China will soon overtake the United States as the biggest foreign investor in Israel.
That was the astonishing prediction made by the Jerusalem Post in December. In 2016, Chinese investment in the Jewish state reached a record US$16.5 billion, according to Thomson Reuters.
Driving this are Chinese companies eager to invest in high-technology and Internet startups, of which Israel is one of the world centers. Historically, it has been American and European capital that invested in them and took them public. In Europe, 101 Israeli firms have launched IPOs and, in the United States, 272.
Last September, Sisram Medical did an IPO in Hong Kong, becoming the first Israeli hi-tech firm to go public on a Chinese stock exchange. Fosun Pharmaceutical owns a controlling stake in the firm; Fosun is owned by mainland tycoon Guo Guangchang.
More Israeli firms will follow the example of Sisram Medical and list in China. An estimated 120 hi-tech Israeli firms have Chinese investment.
In March, many Chinese companies will attend the GoforIsrael Conference at the Hilton Hotel in Tel Aviv, to meet dozens of bio-tech, fintech, ag-tech and life sciences firms. Chairman of the conference is Ronnie Chan, chief of Hang Lung Properties. He is one of the key speakers, together with Chen Shuang, chief executive of China Everbright.
This change reflects several factors – a surplus of capital among Chinese companies and individuals: their favorable view of the ‘startup’ nation and of Jewish people as among the most gifted in the world; and the warm welcome given by Israel, often warmer than in the US and some European countries.
The Middle East conflict and the rights of the Palestinians are not an issue in the Chinese media or public, as they are in the US and Europe.
A milestone in Sino-Israel high-technology cooperation came last December 19, with the official inauguration in Shantou of the Guangdong Technion-Israel Institute of Technology, a joint venture between Shantou University and Technion. Hong Kong billionaire Li Ka-shing attended the event.
Technion Institute of Technology is the MIT of Israel. It is the oldest university in Israel, set up in 1912, 36 years before the Jewish was re-established. The Guangdong site is only its second branch outside Israel.
In 2013, Li donated US$130 million to Technion. A large part of the money came from the profits he made from the IPO of Waze, a GPS-based map software company, in which he held a 11 percent stake. His was the largest donation ever made to Technion and one of the biggest to any Israeli academic institution. Li has been the pioneer of Chinese investment in Israel.
The cornerstone-laying ceremony for the new institution was held in December 2015; in attendance was Shimon Peres, ninth president of Israel. In his address, Technion President Professor Peretz Lavie said: “This partnership, which combines the spirit of Israeli innovation with the power of China, will benefit all parties – the Technion and the University of Shantou, Israel and China – and will give a significant boost to the Chinese education system. The outcomes of this historic project will affect the whole of humanity.”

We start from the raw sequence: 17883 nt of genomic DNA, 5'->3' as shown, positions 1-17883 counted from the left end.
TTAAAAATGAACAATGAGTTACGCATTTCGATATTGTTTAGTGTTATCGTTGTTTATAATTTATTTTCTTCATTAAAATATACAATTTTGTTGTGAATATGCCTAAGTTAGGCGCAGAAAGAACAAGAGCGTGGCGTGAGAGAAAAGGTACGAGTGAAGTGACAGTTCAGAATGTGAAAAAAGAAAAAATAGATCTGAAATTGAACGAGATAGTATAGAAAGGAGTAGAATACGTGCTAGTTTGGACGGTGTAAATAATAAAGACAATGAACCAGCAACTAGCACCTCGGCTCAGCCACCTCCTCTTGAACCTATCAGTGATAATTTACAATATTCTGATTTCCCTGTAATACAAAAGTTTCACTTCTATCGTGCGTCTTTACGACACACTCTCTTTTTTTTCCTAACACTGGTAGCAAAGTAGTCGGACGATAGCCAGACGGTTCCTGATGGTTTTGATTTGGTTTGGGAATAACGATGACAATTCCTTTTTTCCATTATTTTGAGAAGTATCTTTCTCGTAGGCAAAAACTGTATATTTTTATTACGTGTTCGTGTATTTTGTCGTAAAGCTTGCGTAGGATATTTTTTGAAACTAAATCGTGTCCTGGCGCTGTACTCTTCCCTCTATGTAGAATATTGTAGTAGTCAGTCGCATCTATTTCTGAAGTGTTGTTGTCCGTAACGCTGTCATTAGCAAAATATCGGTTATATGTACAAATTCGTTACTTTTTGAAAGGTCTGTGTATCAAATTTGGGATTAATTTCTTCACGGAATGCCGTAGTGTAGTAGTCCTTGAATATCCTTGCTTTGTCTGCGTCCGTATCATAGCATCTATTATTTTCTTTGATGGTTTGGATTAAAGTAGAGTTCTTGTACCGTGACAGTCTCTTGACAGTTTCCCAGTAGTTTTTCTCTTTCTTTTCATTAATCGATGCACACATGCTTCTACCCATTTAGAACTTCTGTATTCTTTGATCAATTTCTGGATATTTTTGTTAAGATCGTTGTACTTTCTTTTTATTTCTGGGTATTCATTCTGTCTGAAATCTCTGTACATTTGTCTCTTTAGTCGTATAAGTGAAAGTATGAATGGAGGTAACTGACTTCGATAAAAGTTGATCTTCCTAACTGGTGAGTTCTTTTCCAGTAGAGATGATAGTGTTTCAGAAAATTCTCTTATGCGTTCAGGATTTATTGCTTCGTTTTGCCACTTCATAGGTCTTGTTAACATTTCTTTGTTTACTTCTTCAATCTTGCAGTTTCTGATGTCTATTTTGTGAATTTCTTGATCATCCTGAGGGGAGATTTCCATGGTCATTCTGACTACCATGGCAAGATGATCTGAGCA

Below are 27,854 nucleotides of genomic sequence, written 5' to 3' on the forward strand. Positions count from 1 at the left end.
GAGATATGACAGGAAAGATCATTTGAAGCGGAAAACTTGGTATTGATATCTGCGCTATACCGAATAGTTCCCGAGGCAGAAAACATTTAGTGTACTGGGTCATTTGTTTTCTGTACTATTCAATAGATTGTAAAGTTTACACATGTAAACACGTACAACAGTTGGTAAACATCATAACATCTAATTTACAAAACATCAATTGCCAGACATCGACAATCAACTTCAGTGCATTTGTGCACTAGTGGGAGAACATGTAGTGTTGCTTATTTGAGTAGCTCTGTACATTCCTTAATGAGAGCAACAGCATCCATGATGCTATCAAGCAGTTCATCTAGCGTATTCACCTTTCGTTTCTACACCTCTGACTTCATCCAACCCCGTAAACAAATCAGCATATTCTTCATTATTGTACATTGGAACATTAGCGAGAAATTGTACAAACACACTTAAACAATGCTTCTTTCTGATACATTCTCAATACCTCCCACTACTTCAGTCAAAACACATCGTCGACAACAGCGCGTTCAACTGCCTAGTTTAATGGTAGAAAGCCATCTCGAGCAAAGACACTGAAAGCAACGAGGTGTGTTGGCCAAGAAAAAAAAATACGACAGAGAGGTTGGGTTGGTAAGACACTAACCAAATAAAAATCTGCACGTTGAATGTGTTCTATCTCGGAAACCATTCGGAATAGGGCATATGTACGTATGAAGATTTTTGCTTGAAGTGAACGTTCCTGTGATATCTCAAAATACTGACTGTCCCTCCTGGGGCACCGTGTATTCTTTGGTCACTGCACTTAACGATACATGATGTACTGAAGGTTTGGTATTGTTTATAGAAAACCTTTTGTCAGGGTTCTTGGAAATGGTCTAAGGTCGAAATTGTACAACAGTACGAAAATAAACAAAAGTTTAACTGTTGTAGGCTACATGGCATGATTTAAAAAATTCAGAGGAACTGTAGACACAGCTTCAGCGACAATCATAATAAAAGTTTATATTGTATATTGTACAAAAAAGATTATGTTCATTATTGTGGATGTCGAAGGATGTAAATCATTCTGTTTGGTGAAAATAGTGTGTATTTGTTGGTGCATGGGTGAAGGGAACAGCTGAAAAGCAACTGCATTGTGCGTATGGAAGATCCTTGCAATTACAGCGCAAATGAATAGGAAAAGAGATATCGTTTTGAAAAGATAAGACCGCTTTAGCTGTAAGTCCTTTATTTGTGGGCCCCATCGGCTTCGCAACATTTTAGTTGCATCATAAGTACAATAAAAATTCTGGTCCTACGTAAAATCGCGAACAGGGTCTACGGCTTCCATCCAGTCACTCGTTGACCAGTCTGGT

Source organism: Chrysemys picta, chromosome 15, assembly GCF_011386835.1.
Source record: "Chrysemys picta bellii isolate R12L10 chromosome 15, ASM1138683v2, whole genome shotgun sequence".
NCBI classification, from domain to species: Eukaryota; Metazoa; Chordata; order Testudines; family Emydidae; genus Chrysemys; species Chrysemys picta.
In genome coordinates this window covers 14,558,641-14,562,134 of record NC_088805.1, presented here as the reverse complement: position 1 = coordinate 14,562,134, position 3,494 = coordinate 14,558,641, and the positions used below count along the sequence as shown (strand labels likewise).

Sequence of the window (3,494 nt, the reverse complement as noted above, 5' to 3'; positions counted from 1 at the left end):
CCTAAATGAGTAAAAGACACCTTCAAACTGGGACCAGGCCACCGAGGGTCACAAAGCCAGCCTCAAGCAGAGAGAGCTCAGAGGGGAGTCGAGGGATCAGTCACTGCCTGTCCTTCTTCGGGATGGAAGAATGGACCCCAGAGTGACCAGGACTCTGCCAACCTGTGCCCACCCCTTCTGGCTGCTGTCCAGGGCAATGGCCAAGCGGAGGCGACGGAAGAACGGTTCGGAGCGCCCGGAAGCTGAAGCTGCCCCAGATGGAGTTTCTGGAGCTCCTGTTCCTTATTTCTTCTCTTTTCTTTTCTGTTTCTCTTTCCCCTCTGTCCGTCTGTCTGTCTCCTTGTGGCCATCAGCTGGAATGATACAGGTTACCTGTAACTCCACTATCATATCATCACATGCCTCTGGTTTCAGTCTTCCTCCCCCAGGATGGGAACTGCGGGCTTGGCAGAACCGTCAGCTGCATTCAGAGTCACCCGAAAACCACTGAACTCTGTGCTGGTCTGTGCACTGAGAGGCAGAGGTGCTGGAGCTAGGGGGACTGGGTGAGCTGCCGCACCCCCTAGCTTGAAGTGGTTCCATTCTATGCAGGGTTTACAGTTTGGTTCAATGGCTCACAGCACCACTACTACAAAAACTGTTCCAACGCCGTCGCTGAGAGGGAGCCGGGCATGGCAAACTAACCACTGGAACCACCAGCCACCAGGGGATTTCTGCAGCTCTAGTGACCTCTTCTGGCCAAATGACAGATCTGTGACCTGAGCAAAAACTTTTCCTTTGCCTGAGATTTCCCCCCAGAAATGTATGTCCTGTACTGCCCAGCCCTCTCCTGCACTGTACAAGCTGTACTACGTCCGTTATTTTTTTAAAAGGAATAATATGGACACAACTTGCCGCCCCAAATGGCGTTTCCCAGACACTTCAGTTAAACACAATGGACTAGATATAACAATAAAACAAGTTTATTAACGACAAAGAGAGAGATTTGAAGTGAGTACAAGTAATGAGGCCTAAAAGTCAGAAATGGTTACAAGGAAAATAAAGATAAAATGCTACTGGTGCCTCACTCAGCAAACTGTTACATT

Chinese firms are also investing in other sectors in Israel. In the major sea port of Ashdod, China Harbour Engineering is building a new pier at a cost of US$1 billion. Five state-owned Chinese construction firms are building thousands of new homes in Israel; each can import 1,000 workers.
In 2017, a record 185,000 Chinese tourists visited Israel, an increase of 46 percent over a year earlier.
The Israeli government and big business welcome this inflow of Chinese money, because it brings new investment and reduces the country’s economic dependence on the United States and Europe.
But not everyone is so supportive. China is a major exporter of arms; its customers include countries and organizations in the Middle East hostile to Israel, including Syria, Iran and Yemen. Its short-range missiles and rockets delivered to these countries have reached Hizbullah in Lebanon and Hamas in the Gaza Strip. Beijing has not used its considerable diplomatic weight to work actively for a peace settlement in the Middle East.
Two Chinese bids to buy Israeli insurance firms failed because of regulatory opposition; these companies manage money of the public and require closer official scrutiny than buying a high-tech start-up or manufacturing firm.
Critics also question whether China will protect the intellectual property rights of Israelis and Israeli companies.
For the moment, however, this opposition is in a minority. This year and next the flood of Chinese investment into Israel will continue.
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